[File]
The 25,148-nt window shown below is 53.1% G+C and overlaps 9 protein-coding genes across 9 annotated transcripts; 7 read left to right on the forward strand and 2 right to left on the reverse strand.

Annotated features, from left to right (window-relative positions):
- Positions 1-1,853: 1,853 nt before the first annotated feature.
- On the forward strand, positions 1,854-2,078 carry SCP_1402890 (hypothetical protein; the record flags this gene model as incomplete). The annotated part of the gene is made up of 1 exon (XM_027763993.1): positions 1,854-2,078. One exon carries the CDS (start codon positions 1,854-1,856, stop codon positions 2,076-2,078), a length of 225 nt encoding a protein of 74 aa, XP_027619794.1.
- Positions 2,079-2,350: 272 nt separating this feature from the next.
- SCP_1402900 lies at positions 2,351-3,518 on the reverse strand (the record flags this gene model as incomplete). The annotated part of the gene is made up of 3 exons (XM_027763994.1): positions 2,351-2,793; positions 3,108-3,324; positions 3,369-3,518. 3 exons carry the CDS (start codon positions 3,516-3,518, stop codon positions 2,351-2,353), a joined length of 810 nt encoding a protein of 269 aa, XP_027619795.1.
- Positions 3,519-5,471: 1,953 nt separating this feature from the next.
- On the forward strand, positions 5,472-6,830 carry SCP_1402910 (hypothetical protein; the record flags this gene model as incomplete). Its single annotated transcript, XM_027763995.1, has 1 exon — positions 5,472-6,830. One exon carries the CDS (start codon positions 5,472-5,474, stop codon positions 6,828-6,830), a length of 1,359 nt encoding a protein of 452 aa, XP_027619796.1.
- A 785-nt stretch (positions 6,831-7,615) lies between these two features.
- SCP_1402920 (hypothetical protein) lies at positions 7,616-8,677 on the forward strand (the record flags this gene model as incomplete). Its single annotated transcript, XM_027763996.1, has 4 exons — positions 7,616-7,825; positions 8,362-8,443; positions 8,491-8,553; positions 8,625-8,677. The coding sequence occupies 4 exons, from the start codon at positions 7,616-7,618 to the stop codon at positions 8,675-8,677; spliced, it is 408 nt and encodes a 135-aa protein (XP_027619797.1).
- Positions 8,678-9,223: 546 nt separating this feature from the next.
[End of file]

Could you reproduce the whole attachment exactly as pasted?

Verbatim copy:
The 25,148-nt window shown below is 53.1% G+C and overlaps 9 protein-coding genes across 9 annotated transcripts; 7 read left to right on the forward strand and 2 right to left on the reverse strand.

Annotated features, from left to right (window-relative positions):
- Positions 1-1,853: 1,853 nt before the first annotated feature.
- On the forward strand, positions 1,854-2,078 carry SCP_1402890 (hypothetical protein; the record flags this gene model as incomplete). The annotated part of the gene is made up of 1 exon (XM_027763993.1): positions 1,854-2,078. One exon carries the CDS (start codon positions 1,854-1,856, stop codon positions 2,076-2,078), a length of 225 nt encoding a protein of 74 aa, XP_027619794.1.
- Positions 2,079-2,350: 272 nt separating this feature from the next.
- SCP_1402900 lies at positions 2,351-3,518 on the reverse strand (the record flags this gene model as incomplete). The annotated part of the gene is made up of 3 exons (XM_027763994.1): positions 2,351-2,793; positions 3,108-3,324; positions 3,369-3,518. 3 exons carry the CDS (start codon positions 3,516-3,518, stop codon positions 2,351-2,353), a joined length of 810 nt encoding a protein of 269 aa, XP_027619795.1.
- Positions 3,519-5,471: 1,953 nt separating this feature from the next.
- On the forward strand, positions 5,472-6,830 carry SCP_1402910 (hypothetical protein; the record flags this gene model as incomplete). Its single annotated transcript, XM_027763995.1, has 1 exon — positions 5,472-6,830. One exon carries the CDS (start codon positions 5,472-5,474, stop codon positions 6,828-6,830), a length of 1,359 nt encoding a protein of 452 aa, XP_027619796.1.
- A 785-nt stretch (positions 6,831-7,615) lies between these two features.
- SCP_1402920 (hypothetical protein) lies at positions 7,616-8,677 on the forward strand (the record flags this gene model as incomplete). Its single annotated transcript, XM_027763996.1, has 4 exons — positions 7,616-7,825; positions 8,362-8,443; positions 8,491-8,553; positions 8,625-8,677. The coding sequence occupies 4 exons, from the start codon at positions 7,616-7,618 to the stop codon at positions 8,675-8,677; spliced, it is 408 nt and encodes a 135-aa protein (XP_027619797.1).
- Positions 8,678-9,223: 546 nt separating this feature from the next.